Random Humor for the End of the Week

Random humor and a shout out to Alexis who has been missing these posts…

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Honeybee Reaches 40 mph with Me Today!

Ok, I love convertibles, the faster the better.  This is not a mid-life crisis.  I have always had fast convertibles, preferably bright yellow.  There was that awkward stage where I had to have normal cars because I had kids (most convertibles have only two seats).

So today, there I was at a stop light, when I notice a honeybee land on my car just outside my window.  It was threatening rain, so I had my cloth top up.  This might seem like a peculiar occurrence, but I quite often have bees land on my car, thinking it is the mother lode of all yellow flowers.

My car

My type of car.

With fascination, I watched my insect buddy as he made himself comfortable on my 12 coat paint job with slippery clear coat and wax.  How fast can I in fact go before my friend can no longer cling to such a slick and un-accommodating surface?  I was first in line, so I kick in the old 0-60 in less than 5 seconds quick shift with a roar of the engine.

honey-bee-md

Honey bee, thankfully larger than actual size…

 

One eye on the bee, one eye on my speedometer, the little guy made it to 40 mph before – whisk – off into the great blue yonder for my insect buddy.  How it held on until 40 mph I have no idea…

 

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No one could see the color blue until modern times

blue eyesPaulo Philippidis / flickr

It’s about the way that humans see the world and how until we have a way to describe something, even something so fundamental as a color, we may not even notice that it’s there.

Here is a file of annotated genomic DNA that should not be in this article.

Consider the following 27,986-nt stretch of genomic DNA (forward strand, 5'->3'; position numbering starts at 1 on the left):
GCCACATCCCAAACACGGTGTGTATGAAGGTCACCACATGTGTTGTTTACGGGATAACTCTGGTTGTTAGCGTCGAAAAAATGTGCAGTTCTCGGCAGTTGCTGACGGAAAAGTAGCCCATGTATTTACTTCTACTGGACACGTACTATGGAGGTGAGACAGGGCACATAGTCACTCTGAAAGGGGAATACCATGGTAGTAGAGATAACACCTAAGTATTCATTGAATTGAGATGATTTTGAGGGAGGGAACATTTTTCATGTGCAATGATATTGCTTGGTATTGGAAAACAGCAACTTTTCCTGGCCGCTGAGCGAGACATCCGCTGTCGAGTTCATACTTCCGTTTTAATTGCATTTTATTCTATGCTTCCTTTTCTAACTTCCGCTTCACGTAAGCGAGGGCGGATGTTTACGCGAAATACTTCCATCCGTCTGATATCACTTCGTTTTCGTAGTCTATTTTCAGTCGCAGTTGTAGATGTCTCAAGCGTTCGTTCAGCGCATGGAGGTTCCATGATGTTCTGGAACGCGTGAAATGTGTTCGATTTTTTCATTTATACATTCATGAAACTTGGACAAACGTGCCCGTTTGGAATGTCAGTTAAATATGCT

Until relatively recently in human history, “blue” didn’t exist, not in the way we think of it.

As the delightful Radiolab episode “Colors” describes, ancient languages didn’t have a word for blue — not Greek, not Chinese, not Japanese, not Hebrew. And without a word for the color, there is evidence that they may not have seen it at all.

How we realized blue was missing

In “The Odyssey,” Homer famously describes the “wine-dark sea.” But why “wine-dark” and not deep blue or green?

In 1858 a scholar named William Gladstone, who later became the prime minister of Great Britain, noticed that this wasn’t the only strange color description. Though the poet spends page after page describing the intricate details of clothing, armor, weaponry, facial features, animals, and more, his references to color are strange. Iron and sheep are violet; honey is green.

So Gladstone decided to count the color references in the book. And while black is mentioned almost 200 times and white about 100, other colors are rare. Red is mentioned fewer than 15 times, and yellow and green fewer than 10. Gladstone started looking at other ancient Greek texts and noticed the same thing — there was never anything described as “blue.” The word didn’t even exist.

It seemed the Greeks lived in a murky and muddy world, devoid of color, mostly black and white and metallic, with occasional flashes of red or yellow.

Gladstone thought this was perhaps something unique to the Greeks, but a philologist named Lazarus Geiger followed up on his work and noticed this was true across cultures.

He studied Icelandic sagas, the Koran, ancient Chinese stories, and an ancient Hebrew version of the Bible. Of Hindu Vedic hymns, he wrote: “These hymns, of more than ten thousand lines, are brimming with descriptions of the heavens. Scarcely any subject is evoked more frequently. The sun and reddening dawn’s play of color, day and night, cloud and lightning, the air and ether, all these are unfolded before us, again and again … but there is one thing no one would ever learn from these ancient songs … and that is that the sky is blue.”

There was no blue, not in the way that we know the color — it wasn’t distinguished from green or darker shades.

Geiger looked to see when “blue” started to appear in languages and found an odd pattern all over the world.